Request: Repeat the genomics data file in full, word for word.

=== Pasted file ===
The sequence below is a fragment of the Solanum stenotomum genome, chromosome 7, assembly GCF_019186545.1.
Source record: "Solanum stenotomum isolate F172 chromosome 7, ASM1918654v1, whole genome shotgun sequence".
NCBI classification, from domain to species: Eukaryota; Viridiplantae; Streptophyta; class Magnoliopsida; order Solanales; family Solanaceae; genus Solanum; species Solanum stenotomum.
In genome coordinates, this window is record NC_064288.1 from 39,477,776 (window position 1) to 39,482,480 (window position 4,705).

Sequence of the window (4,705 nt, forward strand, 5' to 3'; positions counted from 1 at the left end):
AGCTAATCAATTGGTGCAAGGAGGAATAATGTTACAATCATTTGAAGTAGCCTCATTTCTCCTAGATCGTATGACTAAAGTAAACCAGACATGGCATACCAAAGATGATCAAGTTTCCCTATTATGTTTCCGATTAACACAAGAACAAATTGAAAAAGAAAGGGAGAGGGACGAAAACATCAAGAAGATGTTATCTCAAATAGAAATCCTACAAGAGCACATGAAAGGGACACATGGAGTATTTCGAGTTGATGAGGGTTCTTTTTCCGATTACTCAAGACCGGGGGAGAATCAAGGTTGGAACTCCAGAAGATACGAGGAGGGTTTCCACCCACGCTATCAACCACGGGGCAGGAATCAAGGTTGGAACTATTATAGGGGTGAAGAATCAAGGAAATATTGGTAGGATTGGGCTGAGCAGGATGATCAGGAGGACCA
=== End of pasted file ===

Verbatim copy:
The sequence below is a fragment of the Solanum stenotomum genome, chromosome 7, assembly GCF_019186545.1.
Source record: "Solanum stenotomum isolate F172 chromosome 7, ASM1918654v1, whole genome shotgun sequence".
NCBI classification, from domain to species: Eukaryota; Viridiplantae; Streptophyta; class Magnoliopsida; order Solanales; family Solanaceae; genus Solanum; species Solanum stenotomum.
In genome coordinates, this window is record NC_064288.1 from 39,477,776 (window position 1) to 39,482,480 (window position 4,705).

Sequence of the window (4,705 nt, forward strand, 5' to 3'; positions counted from 1 at the left end):
AGCTAATCAATTGGTGCAAGGAGGAATAATGTTACAATCATTTGAAGTAGCCTCATTTCTCCTAGATCGTATGACTAAAGTAAACCAGACATGGCATACCAAAGATGATCAAGTTTCCCTATTATGTTTCCGATTAACACAAGAACAAATTGAAAAAGAAAGGGAGAGGGACGAAAACATCAAGAAGATGTTATCTCAAATAGAAATCCTACAAGAGCACATGAAAGGGACACATGGAGTATTTCGAGTTGATGAGGGTTCTTTTTCCGATTACTCAAGACCGGGGGAGAATCAAGGTTGGAACTCCAGAAGATACGAGGAGGGTTTCCACCCACGCTATCAACCACGGGGCAGGAATCAAGGTTGGAACTATTATAGGGGTGAAGAATCAAGGAAATATTGGTAGGATTGGGCTGAGCAGGATGATCAGGAGGACCA